Today’s globalised world allows for importing and exporting with relative ease, and knowing how to protect your goods for overseas delivery is an important aspect of exporting for any modern business, regardless of what you’re sending.

Kinsey
Photo Credit: kinsey via Unsplash under License

Today’s globalised world allows for importing and exporting with relative ease, and knowing how to protect your goods for overseas delivery is an important aspect of exporting for any modern business, regardless of what you’re sending. Likewise, anyone in the business of importing need also know about the steps to take to guarantee the safe arrival of goods from abroad. Some of the best ways to protect goods for international delivery include:

Investing in insurance


Perhaps you’re sending goods to a country well-known for its erratic postal system, or importing from somewhere with a less-than-stellar reputation for delivering shipments in one piece. Whatever your situation, you want to make sure your shipment reaches its intended destination – shipment damage is more common than you’d like to believe. Investing in insurance will help you to put your mind at ease and ensure you can keep your business running smoothly in the case of a mishap.

Packing properly


It might seem like common sense if you’re already in the business, but incorrect packaging is still a common issue. You don’t know who exactly will be handling your packages, and it pays to be prepared for any situation that may arise along your shipment’s journey.

Using a parcel packing service might be worth your while if you want that extra peace of mind, but you may well choose to pack your goods yourself. Remember to pack your goods in an appropriate material (consider especially the sort of weather they’ll be subject to), use excess box space to your advantage, and always overestimate the amount of force your goods might be handled with. If you’re importing, ensure that your suppliers adhere to your standards to save yourself problems on the other end.

Another challenge to keep in mind is pirates trying to steal expensive goods – at least, containers that appear expensive. Shipping vessels are common targets worldwide for cargo theft. Avoid emblazoning large logos or brand names on your shipping cartons so that you will not have unwanted attraction from criminals looking for valuables to steal.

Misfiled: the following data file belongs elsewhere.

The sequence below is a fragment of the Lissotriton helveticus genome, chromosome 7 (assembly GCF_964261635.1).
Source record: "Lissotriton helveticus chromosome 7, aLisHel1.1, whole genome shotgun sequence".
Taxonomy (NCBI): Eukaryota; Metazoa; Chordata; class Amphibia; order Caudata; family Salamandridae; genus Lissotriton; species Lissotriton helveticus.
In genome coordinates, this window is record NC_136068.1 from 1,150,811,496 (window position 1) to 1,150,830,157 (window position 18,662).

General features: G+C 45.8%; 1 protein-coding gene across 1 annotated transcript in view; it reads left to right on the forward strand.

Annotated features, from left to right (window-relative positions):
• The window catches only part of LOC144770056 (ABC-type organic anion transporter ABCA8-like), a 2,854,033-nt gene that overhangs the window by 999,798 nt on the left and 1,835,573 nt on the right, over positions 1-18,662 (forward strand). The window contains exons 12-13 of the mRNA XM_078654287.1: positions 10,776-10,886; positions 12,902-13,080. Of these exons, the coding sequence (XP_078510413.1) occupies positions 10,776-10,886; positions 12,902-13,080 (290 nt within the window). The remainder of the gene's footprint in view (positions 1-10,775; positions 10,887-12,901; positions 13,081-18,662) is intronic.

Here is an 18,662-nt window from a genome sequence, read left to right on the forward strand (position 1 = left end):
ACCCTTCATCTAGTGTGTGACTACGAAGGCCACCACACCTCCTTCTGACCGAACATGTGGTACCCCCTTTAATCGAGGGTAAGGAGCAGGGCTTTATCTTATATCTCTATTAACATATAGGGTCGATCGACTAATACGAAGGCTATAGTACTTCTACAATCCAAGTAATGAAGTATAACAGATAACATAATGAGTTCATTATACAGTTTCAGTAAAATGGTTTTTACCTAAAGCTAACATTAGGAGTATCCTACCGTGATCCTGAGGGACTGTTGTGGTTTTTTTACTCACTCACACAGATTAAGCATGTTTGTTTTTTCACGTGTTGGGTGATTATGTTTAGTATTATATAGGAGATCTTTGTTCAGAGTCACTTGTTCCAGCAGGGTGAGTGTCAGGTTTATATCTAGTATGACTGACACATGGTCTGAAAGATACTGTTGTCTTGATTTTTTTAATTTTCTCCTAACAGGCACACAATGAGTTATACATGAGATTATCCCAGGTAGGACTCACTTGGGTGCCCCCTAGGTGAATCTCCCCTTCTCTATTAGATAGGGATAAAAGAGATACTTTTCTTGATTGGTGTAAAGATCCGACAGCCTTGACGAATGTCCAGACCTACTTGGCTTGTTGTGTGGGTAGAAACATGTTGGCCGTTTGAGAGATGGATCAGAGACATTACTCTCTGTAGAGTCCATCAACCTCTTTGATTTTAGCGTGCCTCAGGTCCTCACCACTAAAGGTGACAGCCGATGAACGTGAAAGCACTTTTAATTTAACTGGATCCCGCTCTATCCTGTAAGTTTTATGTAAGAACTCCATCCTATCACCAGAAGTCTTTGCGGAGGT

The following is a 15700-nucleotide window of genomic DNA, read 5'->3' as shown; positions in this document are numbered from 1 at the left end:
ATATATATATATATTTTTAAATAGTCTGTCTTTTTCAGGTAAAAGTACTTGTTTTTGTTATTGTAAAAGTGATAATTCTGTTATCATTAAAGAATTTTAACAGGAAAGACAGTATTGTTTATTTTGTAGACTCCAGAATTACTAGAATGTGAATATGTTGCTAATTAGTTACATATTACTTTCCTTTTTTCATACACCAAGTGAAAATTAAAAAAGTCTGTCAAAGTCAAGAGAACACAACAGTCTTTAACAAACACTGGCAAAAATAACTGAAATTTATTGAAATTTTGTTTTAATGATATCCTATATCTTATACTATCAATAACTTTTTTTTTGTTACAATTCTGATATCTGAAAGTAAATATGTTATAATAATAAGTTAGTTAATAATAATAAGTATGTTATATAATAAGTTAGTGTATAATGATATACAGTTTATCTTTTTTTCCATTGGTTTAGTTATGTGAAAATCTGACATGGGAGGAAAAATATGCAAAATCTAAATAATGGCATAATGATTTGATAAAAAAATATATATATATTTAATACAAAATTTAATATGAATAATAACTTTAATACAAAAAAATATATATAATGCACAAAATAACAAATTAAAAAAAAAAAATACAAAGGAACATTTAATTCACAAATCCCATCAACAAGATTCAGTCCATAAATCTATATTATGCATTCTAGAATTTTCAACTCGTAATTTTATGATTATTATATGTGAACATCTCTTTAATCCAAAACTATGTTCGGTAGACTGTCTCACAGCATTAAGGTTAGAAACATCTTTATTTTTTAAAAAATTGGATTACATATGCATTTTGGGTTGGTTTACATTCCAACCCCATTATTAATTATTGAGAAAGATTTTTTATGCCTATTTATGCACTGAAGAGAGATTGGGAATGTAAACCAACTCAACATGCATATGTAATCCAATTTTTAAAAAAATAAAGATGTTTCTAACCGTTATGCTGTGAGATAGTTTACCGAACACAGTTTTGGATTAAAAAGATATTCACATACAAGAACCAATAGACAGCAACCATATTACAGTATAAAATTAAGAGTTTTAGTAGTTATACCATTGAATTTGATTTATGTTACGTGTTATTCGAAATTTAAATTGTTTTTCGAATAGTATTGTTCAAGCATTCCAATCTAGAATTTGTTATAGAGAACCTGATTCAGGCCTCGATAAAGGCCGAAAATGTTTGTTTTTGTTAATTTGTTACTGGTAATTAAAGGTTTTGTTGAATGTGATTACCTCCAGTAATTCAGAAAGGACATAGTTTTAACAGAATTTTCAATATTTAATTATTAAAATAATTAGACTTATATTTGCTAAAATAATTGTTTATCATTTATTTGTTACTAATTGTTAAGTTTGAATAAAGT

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Photo Credit: Bench Accounting via Unsplash under License

Remembering customs
Customs fees both at home and internationally must always be considered, whether you’re importing or exporting. Make sure you’re aware of the fees and restrictions placed on different items and account for them well before your items are on their way - dealing with customs can be a headache or a breeze, depending on your level of preparation. Make sure your shipments are properly labelled, that you have all of the required documents ready and that you know who is responsible for customs fees.

Always doing your research


If you will be exporting or importing regularly, you need a trustworthy way to send and receive your goods. Consider the reputation of every supplier or packing company you choose. Check online reviews and remember that you can’t be too cautious; there’s plenty of competition out there, so you have a lot of options.

Kelsey Knight
Photo Credit: Kelsey Knight via Unsplash under License

You must also educate yourself on the law. You should already be aware of the heavy restrictions involving food and animal products in the United States, but what do you know about the shipping laws of other countries? As an exporter or importer, it’s your responsibility to be aware of the complications that may arise due to legal or cultural customs and account for these in advance. If you make sure that you know the exact steps you need to take to adhere to the laws of particular countries, you’ll find things go relatively smoothly.

Understanding Incoterms is also essential to anyone considering importing or exporting goods. Incoterms were created to avoid problems when importing and exporting goods, and help, for example, to define who is responsible for the shipment at each point of its journey. Failing to understand Incoterms will only lead to unnecessary problems down the line, so it’s best to do your research early.

Importing and exporting product internationally can be a lucrative business, and taking advantage of our connected world has never been easier. Above all, it’s important to keep your goods at the highest possible quality, so make sure they’re looked after at every step of the way.

Authors bio:

Maia Fletcher is a Gisborne-based freelance writer who loves discussing business, lifestyle and travel topics. She has previously collaborated with transportation sites such as Fuso. You can find more of her published works here.

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Safe Milli

Safe Milli is a graduate of FPI, he studied office technology and management. He is a young enterpreur who loves to share his thoughts on latest technology trends, new business ideas and opportunities, how-tos related topics. You can chat with him on Facebook for enquiry.

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